How to Address Urinary Incontinence

Addressing Bladder Control and Urinary Incontinence

Incontinence is a common issue that many adults of various ages deal with. While incontinence can come in many forms, there are some early signs that you can look for which will signal that you may be experiencing bladder control issues. If you have experienced frequent urination or have had any accidents recently, there are things that can be done in order to address possible incontinence early on. Here are some of the things that you can do help address bladder control issues.

See A Doctor

Unexpected leakage is known as stress incontinence while the powerful urge to urinate, accompanied by the fear that you may not make to the bathroom is called urge incontinence. Both of these types of incontinence are significant conditions that may lead to further incontinence problems if not addressed. Your first step should be to see your primary care doctor, urologist, gynecologist or urogynecologist. Tell a doctor about the issues you’re having and follow that doctor’s recommendation on how to proceed. A doctor can determine the leakage is caused by a side effect of medication or if it is caused by another medical condition such as diabetes or a urinary-tract infection. Depending on the determination of the doctor, there may be treatment plan that the doctor can recommend.

Non-drug therapies

Bladder control techniques are most effective for those with urge incontinence. You can train your bladder by keeping a log of urinary accidents and attempting to slowly increase the amount of time between bathroom visits. It’s very important to remember to go through this process slowly, attempting to hold back urinary urges for too long could possibly lead to a urinary tract infection. Along with bladder control are a number of lifestyle changes that you can make to help cut down on urinary accidents and help curb incontinence, such as:

  • Cutting down on, or simply cutting out, caffeinated and alcoholic beverages
  • Getting a sufficient amount of fiber into your daily diet
  • Losing weight if appropriate
  • Quitting smoking

Doing one or all of these things will help improve your life and health in general as well as helping to cut down on bladder control issues and accidents that arise from incontinence.

Medications:

You should never take any kind of medication, whether its prescription or over the counter drugs, without first consulting your primary care physician and possibly a urologist or gynecologist as well. That being said, there are some medications that are approved for urge incontinence or overactive bladders such as, prescription mirabegron (Myrbetriq), oxybutynin (Ditropan XL and generic), solifenacin (Vesicare), and tolterodine (Detrol and generic).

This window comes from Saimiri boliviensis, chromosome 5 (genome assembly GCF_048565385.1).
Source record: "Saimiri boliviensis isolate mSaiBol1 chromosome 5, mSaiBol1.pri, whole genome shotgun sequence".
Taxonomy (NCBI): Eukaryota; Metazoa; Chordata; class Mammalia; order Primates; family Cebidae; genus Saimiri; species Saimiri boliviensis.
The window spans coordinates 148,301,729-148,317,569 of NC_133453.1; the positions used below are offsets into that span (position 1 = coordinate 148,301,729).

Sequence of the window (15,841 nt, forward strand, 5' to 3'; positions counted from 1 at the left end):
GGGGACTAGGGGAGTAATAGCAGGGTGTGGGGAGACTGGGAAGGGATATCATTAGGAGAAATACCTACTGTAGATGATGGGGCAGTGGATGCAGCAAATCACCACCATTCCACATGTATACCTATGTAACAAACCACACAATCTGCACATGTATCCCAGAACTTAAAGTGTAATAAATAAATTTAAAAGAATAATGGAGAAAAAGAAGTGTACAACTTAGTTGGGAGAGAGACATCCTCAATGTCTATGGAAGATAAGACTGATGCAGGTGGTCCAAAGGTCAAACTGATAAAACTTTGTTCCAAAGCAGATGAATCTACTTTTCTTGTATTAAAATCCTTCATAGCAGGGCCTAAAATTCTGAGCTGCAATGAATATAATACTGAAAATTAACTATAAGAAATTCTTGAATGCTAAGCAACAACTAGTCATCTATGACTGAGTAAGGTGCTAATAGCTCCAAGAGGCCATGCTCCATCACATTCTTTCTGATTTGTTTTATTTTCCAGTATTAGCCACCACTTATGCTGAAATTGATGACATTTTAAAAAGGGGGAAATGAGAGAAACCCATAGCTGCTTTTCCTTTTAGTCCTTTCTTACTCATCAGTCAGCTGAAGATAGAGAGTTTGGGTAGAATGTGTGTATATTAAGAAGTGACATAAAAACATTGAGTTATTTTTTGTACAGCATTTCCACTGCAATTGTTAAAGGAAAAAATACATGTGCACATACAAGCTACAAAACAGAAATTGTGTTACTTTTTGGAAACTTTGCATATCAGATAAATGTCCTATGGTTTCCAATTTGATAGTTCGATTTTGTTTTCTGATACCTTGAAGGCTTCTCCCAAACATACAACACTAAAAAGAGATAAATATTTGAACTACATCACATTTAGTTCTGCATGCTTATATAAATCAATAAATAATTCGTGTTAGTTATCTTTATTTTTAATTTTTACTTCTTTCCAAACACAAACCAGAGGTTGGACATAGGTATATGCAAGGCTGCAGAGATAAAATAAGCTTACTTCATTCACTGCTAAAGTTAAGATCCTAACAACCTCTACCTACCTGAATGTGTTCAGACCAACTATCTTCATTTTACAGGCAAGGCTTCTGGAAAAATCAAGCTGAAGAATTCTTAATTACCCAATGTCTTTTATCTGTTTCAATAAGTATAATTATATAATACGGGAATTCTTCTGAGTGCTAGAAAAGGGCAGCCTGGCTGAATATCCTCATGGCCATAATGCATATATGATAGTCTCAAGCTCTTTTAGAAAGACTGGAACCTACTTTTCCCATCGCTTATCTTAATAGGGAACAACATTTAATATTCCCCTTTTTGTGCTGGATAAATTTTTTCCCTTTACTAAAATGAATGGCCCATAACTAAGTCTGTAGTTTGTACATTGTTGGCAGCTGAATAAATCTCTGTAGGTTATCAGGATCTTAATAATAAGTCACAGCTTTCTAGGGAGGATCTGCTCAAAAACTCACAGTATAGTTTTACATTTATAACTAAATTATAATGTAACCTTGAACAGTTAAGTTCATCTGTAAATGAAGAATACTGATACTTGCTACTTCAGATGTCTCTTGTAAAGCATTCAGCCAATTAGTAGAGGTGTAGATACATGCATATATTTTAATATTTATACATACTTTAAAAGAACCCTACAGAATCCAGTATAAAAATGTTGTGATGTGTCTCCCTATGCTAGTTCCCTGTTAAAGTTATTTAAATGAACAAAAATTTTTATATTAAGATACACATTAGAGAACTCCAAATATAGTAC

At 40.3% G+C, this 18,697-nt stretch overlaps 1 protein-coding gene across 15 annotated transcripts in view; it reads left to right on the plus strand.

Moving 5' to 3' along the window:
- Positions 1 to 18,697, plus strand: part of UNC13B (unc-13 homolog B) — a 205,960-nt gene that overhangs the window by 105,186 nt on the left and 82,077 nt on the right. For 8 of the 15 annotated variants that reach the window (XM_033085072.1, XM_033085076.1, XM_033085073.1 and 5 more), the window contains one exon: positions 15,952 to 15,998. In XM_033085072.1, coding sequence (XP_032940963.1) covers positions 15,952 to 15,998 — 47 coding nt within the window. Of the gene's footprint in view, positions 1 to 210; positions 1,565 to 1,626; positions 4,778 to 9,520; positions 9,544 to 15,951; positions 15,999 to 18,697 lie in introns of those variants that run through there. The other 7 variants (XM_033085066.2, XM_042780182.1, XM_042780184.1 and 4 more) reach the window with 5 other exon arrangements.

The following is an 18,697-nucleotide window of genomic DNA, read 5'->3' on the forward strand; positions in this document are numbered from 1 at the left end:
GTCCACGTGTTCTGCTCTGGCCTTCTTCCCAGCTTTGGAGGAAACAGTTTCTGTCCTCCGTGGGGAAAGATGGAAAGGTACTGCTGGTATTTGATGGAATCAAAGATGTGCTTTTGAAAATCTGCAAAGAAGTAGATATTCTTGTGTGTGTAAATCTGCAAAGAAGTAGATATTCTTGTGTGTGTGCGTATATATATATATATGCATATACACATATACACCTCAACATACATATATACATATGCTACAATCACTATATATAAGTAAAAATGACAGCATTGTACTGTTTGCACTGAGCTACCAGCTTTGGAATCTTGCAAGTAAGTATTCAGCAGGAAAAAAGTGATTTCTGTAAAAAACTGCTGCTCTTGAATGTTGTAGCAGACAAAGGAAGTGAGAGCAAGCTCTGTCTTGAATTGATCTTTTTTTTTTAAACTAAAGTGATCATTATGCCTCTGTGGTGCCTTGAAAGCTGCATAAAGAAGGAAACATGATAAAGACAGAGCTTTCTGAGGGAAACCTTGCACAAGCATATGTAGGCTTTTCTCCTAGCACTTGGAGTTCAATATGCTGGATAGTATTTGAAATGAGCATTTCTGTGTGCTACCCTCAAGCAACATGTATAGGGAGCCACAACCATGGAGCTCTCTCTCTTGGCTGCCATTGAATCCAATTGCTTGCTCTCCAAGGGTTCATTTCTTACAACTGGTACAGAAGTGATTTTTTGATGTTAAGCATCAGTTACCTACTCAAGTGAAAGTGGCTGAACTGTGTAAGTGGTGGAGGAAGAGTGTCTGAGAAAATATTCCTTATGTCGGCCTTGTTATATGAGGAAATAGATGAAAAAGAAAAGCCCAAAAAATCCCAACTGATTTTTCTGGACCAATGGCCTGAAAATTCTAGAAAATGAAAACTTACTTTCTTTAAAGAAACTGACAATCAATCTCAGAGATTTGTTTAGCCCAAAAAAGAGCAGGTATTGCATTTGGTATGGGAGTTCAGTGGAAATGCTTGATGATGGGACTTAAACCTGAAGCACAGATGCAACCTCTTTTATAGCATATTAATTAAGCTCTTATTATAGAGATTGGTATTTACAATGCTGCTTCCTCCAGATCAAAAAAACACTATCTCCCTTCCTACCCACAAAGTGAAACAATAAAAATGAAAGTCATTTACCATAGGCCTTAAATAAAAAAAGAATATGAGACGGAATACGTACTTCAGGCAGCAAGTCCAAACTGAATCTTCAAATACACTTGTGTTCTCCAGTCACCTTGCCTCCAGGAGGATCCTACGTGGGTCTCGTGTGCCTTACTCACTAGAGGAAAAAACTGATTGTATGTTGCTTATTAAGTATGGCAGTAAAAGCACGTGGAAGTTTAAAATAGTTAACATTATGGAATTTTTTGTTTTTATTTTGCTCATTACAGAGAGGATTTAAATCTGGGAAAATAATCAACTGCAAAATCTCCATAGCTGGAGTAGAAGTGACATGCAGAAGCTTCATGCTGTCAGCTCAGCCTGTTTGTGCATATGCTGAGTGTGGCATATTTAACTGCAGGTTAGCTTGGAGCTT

Side effects of these and other incontinence medications include constipation, drowsiness, dry mouth, blurry vision, and dizziness. It’s important to note that more than half of those who take incontinence drugs stop within six months due to these and other side effects.

Electrical stimulation:

For more serious incontinence or bladder control issues, people sometimes turn to more direct medical procedure for help. Very mild electric stimulation to the lower back or the pelvic area can help strengthen muscles that are involved in urination. This can help with both stress and urge incontinence but multiple treatments over the course of several weeks are required.

Surgery:

Surgery should be considered a last resort and should not be undergone without several conversations with your doctor about the right way to approach your incontinence problems. The most common type of surgery for bladder control is sling surgery in which strips of synthetic mesh are implanted to support the urethra. Although surgery should never be taken lightly, this procedure proves to be effective for many who undergo it.

Being a leading supplier of Tranquility and other incontinence products has helped give Comfort Plus some unique insight into what it takes to deal with these sensitive issues. It’s vital to remember that decreased bladder control or incontinence don’t have to mean that you must give up your normal lifestyle. Seeking assistance with your problem and stocking yourself with the right supplies to deal with incontinence can help you maintain a happy, healthy life for years to come.

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